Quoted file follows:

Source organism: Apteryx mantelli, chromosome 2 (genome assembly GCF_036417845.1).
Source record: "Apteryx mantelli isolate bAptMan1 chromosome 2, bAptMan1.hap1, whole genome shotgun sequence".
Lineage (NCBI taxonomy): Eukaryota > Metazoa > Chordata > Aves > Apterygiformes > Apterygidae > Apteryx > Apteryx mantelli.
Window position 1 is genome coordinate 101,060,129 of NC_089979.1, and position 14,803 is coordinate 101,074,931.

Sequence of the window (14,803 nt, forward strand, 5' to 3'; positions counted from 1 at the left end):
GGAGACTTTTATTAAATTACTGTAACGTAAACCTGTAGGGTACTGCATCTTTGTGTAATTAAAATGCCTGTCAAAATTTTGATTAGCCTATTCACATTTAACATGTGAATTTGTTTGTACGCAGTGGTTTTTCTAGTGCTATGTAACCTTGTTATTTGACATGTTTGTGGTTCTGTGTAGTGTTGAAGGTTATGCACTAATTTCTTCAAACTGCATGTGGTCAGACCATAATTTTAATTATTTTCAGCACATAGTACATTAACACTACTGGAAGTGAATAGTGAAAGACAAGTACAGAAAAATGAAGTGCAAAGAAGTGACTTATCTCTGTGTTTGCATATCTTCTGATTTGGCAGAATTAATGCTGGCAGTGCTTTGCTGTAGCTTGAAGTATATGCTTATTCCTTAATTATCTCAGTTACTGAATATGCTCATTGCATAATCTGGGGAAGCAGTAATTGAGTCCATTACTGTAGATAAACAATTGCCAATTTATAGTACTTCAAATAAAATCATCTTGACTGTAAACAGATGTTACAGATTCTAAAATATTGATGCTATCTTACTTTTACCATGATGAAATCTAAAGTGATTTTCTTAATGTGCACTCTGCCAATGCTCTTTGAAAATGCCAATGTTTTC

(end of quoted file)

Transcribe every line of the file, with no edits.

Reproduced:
Source organism: Apteryx mantelli, chromosome 2 (genome assembly GCF_036417845.1).
Source record: "Apteryx mantelli isolate bAptMan1 chromosome 2, bAptMan1.hap1, whole genome shotgun sequence".
Lineage (NCBI taxonomy): Eukaryota > Metazoa > Chordata > Aves > Apterygiformes > Apterygidae > Apteryx > Apteryx mantelli.
Window position 1 is genome coordinate 101,060,129 of NC_089979.1, and position 14,803 is coordinate 101,074,931.

Sequence of the window (14,803 nt, forward strand, 5' to 3'; positions counted from 1 at the left end):
GGAGACTTTTATTAAATTACTGTAACGTAAACCTGTAGGGTACTGCATCTTTGTGTAATTAAAATGCCTGTCAAAATTTTGATTAGCCTATTCACATTTAACATGTGAATTTGTTTGTACGCAGTGGTTTTTCTAGTGCTATGTAACCTTGTTATTTGACATGTTTGTGGTTCTGTGTAGTGTTGAAGGTTATGCACTAATTTCTTCAAACTGCATGTGGTCAGACCATAATTTTAATTATTTTCAGCACATAGTACATTAACACTACTGGAAGTGAATAGTGAAAGACAAGTACAGAAAAATGAAGTGCAAAGAAGTGACTTATCTCTGTGTTTGCATATCTTCTGATTTGGCAGAATTAATGCTGGCAGTGCTTTGCTGTAGCTTGAAGTATATGCTTATTCCTTAATTATCTCAGTTACTGAATATGCTCATTGCATAATCTGGGGAAGCAGTAATTGAGTCCATTACTGTAGATAAACAATTGCCAATTTATAGTACTTCAAATAAAATCATCTTGACTGTAAACAGATGTTACAGATTCTAAAATATTGATGCTATCTTACTTTTACCATGATGAAATCTAAAGTGATTTTCTTAATGTGCACTCTGCCAATGCTCTTTGAAAATGCCAATGTTTTC